H. pylori testing and treatment if positive Empiric PPI therapy EGD with gastric biopsies Bravo study off of medications (If symptoms consistent with possible GERD)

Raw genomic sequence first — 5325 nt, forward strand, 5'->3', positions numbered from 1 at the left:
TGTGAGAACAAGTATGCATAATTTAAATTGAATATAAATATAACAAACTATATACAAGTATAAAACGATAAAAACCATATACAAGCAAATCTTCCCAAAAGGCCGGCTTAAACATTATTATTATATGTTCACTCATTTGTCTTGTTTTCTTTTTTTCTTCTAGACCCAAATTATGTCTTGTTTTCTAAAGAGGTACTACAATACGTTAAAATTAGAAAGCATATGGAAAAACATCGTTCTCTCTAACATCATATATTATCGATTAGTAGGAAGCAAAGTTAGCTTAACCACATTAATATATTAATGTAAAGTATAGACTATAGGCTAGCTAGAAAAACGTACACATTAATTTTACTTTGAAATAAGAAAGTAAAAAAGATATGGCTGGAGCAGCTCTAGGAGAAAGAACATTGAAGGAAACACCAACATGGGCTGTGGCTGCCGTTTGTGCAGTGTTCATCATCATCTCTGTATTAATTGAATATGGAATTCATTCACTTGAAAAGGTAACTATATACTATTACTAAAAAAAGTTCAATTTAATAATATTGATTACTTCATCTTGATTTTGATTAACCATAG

C. Consider the following for patients with associated abdominal pain: 1. Consider biliary etiology (i.e. choledocholithiasis, cholecystitis) a. Hepatic function panel b. RUQ ultrasound 2. Pancreatic etiology (i.e. acute pancreatitis, chronic pancreatitis, pancreatic malignancy) a. Amylase, lipase, and hepatic function panel b. CT scan of the abdomen D. Consider the follow for patients with history of Crohns disease: 1. MRI or CT of the abdomen E. Consider the following for patients with early satiety and/or nausea and vomiting: 1. Gastric emptying study III. Differential diagnosis A. Functional dyspepsia B. Peptic ulcer disease C. Gastroesophageal reflux disease (GERD) D. H. pylori infection E. Gastroparesis F. Pancreatitis G. Biliary pain (i.e. choledocholithiasis, cholecystitis) H. Gastric or esophageal malignancy I. Crohns disease J. Chronic abdominal wall pain K. Irritable bowel syndrome (IBS) L. Systemic disorders (diabetes mellitus, thyroid and parathyroid disorders, connective tissue disease) M. Medications (i.e. potassium supplements, iron, oral antibiotics, NSAIDs, bisphosphonates, niacin, estrogen, levodopa) N. Ischemic bowel O. Abdominal cancer (i.e. pancreatic cancer) IV. Treatment A. Treatment is dependent on the severity of the patients symptoms, which is determined by the frequency and intensity of the symptoms, the degree of psychosocial difficulties, and the frequency of need for health care assistance. 1. Most patients do not require chronic medications 2. Patients often benefit from reassurance, education to the condition, and recommendations regarding dietary and life style changes to help the patient accept and cope with their symptoms, rather than eliminate them B. Dietary recommendations: 1. Small frequent meals 2. Avoid foods high in fat content and foods that aggravate the patients symptoms C. Avoid NSAIDS D. Consider PPI therapy first